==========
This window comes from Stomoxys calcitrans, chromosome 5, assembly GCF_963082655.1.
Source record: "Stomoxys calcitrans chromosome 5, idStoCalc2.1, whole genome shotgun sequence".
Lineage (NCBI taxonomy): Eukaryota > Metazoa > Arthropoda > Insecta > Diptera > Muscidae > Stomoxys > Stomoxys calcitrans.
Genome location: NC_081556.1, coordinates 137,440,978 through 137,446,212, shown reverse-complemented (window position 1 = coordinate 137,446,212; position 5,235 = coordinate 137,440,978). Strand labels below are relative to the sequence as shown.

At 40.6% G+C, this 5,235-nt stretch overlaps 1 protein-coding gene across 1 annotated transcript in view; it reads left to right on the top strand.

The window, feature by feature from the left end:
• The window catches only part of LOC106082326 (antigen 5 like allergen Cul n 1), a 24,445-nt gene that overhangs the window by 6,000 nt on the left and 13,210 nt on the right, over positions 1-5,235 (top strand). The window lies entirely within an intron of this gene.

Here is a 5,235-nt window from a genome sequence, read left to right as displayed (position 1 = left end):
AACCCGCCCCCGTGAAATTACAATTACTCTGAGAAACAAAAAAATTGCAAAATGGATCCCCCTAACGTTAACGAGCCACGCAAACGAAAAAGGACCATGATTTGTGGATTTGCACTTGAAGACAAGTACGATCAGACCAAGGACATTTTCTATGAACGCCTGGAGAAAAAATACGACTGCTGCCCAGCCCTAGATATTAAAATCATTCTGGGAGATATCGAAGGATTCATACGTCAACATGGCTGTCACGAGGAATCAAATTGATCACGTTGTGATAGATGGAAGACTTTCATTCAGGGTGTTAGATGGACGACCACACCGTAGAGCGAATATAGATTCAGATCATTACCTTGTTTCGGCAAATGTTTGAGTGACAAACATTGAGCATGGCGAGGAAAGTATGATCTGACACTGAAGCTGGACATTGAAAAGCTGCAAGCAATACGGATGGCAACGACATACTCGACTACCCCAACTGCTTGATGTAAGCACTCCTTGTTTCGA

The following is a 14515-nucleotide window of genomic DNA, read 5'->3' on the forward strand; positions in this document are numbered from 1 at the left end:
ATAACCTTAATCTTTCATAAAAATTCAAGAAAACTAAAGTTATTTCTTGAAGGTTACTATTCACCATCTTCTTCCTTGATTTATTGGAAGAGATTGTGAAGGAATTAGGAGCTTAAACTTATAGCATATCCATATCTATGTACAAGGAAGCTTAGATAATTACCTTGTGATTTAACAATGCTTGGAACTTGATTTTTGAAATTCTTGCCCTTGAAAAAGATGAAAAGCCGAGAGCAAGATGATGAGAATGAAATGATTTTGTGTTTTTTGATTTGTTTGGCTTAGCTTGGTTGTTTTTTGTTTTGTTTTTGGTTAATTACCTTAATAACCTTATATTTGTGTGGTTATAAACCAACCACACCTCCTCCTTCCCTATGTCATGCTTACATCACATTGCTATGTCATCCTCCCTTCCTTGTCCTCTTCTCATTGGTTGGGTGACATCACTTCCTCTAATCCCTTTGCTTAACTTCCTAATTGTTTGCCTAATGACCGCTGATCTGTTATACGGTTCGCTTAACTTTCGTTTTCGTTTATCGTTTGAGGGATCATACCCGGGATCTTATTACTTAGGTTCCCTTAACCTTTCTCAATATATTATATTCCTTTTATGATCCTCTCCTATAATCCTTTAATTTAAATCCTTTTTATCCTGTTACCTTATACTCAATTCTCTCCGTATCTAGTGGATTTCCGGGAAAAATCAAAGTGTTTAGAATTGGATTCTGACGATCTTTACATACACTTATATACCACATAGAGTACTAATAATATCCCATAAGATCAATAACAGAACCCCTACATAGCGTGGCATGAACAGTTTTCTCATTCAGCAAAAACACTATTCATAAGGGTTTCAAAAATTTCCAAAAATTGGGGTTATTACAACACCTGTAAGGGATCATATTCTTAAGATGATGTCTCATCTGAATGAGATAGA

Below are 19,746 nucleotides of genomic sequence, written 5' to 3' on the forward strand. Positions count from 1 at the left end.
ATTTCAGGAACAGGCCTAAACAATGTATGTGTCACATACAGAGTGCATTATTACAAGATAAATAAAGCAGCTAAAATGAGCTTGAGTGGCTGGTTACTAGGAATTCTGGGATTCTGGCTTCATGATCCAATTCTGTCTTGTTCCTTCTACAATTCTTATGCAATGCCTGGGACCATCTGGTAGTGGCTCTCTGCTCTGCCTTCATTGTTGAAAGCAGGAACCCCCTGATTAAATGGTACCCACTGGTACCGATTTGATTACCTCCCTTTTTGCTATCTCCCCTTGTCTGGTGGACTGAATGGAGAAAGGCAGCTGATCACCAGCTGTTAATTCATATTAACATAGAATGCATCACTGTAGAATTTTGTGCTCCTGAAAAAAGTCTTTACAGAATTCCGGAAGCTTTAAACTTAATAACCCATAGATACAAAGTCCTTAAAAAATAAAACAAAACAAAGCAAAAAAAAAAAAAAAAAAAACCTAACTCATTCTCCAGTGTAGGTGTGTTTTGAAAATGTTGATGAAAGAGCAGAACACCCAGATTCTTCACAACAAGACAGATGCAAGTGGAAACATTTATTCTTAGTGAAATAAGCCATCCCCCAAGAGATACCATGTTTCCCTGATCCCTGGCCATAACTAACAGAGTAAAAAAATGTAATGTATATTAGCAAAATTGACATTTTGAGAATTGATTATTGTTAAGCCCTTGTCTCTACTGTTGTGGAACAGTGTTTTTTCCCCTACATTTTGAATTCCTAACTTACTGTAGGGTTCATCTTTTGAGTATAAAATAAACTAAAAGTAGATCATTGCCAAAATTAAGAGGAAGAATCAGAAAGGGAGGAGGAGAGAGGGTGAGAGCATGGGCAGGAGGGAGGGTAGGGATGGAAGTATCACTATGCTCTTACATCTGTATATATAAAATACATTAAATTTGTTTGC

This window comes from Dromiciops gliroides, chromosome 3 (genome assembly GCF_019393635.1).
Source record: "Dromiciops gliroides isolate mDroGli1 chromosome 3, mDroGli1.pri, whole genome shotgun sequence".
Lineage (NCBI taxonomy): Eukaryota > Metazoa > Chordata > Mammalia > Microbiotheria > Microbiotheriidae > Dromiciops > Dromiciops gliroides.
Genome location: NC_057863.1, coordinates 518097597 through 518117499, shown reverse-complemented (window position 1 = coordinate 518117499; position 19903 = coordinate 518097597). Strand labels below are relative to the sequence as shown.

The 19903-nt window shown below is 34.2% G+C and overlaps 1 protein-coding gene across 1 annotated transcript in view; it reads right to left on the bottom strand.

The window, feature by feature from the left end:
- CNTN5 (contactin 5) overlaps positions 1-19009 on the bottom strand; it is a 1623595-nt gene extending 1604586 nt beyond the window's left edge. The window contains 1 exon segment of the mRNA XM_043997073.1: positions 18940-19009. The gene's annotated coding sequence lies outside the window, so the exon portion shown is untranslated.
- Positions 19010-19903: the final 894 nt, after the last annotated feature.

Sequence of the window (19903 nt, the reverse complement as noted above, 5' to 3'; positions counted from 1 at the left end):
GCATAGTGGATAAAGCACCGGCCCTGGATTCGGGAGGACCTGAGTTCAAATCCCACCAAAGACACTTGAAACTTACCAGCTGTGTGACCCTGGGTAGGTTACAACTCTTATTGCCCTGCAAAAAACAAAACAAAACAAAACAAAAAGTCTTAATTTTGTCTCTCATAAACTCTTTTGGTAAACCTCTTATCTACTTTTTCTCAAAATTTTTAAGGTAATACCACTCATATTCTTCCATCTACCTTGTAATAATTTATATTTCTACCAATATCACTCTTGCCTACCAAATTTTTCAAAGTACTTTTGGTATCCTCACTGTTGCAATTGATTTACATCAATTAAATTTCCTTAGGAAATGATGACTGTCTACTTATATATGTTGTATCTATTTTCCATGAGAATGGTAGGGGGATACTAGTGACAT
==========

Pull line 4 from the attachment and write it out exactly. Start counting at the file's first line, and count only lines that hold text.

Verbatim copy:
Genome location: NC_081556.1, coordinates 137,440,978 through 137,446,212, shown reverse-complemented (window position 1 = coordinate 137,446,212; position 5,235 = coordinate 137,440,978). Strand labels below are relative to the sequence as shown.